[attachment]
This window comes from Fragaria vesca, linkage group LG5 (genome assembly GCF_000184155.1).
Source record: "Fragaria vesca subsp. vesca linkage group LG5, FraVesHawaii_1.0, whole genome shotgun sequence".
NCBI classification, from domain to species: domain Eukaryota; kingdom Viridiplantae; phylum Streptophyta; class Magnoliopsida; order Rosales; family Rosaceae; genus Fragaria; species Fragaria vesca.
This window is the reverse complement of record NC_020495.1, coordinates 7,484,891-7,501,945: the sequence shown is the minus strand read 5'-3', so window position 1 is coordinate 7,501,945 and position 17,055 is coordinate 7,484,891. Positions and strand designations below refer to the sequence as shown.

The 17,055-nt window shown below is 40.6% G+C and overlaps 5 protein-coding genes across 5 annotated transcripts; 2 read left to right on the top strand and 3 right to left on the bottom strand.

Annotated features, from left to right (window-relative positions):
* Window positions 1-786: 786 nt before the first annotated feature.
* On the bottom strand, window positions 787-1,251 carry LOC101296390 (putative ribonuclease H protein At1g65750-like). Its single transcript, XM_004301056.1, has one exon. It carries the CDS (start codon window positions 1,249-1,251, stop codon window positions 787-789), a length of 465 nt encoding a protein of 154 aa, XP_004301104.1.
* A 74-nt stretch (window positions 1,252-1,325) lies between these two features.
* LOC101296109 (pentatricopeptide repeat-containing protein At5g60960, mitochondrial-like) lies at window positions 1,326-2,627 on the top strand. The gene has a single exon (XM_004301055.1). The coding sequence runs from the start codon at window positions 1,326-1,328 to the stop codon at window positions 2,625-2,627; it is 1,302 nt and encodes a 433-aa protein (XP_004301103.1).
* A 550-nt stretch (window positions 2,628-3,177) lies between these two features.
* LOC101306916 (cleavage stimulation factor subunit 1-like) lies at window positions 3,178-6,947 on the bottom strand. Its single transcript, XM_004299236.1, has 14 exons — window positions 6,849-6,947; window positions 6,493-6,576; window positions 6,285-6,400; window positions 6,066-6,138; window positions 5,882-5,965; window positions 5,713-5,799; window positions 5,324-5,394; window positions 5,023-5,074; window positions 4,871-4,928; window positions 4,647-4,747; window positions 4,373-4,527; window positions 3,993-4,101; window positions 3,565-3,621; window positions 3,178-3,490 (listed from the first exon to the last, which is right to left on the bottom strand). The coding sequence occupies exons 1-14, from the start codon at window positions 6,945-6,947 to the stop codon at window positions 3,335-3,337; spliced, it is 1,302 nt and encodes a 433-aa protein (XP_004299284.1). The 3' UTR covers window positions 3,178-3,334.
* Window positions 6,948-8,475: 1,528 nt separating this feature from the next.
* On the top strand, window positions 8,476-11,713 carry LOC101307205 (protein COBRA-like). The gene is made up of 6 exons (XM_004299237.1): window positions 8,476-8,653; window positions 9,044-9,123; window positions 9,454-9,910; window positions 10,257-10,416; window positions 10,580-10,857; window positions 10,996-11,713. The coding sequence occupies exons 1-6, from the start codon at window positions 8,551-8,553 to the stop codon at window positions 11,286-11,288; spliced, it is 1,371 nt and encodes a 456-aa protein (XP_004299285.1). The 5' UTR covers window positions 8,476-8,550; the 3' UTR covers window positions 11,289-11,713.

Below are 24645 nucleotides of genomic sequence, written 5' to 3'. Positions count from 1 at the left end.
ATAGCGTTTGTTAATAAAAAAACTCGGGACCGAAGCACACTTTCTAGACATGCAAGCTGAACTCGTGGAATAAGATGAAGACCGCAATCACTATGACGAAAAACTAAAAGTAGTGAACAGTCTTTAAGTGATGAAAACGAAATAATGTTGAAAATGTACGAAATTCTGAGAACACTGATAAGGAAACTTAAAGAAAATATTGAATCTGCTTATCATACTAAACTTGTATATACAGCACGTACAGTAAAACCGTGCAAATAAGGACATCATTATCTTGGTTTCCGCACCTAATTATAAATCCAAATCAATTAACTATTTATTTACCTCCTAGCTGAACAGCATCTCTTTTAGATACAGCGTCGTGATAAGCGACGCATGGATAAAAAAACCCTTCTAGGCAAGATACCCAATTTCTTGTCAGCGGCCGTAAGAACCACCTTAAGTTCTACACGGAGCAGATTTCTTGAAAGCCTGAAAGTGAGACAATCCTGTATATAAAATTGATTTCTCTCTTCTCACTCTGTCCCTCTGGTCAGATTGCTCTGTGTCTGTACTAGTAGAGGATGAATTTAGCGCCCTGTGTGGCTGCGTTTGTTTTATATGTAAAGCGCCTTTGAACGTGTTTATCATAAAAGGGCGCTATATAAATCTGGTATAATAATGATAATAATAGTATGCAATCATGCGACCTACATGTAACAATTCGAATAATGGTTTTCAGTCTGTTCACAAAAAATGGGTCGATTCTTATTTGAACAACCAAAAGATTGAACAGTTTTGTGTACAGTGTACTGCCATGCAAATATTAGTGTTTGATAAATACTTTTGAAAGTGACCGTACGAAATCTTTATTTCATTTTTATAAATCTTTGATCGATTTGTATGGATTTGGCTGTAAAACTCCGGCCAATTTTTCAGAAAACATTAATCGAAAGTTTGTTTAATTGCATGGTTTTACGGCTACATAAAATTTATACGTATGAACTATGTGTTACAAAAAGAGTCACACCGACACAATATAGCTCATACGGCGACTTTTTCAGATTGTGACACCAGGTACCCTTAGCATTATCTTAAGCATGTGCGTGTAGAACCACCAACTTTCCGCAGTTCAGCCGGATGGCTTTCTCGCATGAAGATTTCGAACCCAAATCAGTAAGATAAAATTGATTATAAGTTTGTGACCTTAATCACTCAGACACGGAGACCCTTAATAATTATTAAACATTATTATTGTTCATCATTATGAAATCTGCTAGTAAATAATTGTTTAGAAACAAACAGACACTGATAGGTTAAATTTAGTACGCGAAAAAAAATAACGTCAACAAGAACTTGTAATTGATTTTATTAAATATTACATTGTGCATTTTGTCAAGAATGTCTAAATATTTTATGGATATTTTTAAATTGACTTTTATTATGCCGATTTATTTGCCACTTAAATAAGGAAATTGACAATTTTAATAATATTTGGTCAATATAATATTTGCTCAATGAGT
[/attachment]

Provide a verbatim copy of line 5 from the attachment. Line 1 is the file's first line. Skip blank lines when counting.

The 17,055-nt window shown below is 40.6% G+C and overlaps 5 protein-coding genes across 5 annotated transcripts; 2 read left to right on the top strand and 3 right to left on the bottom strand.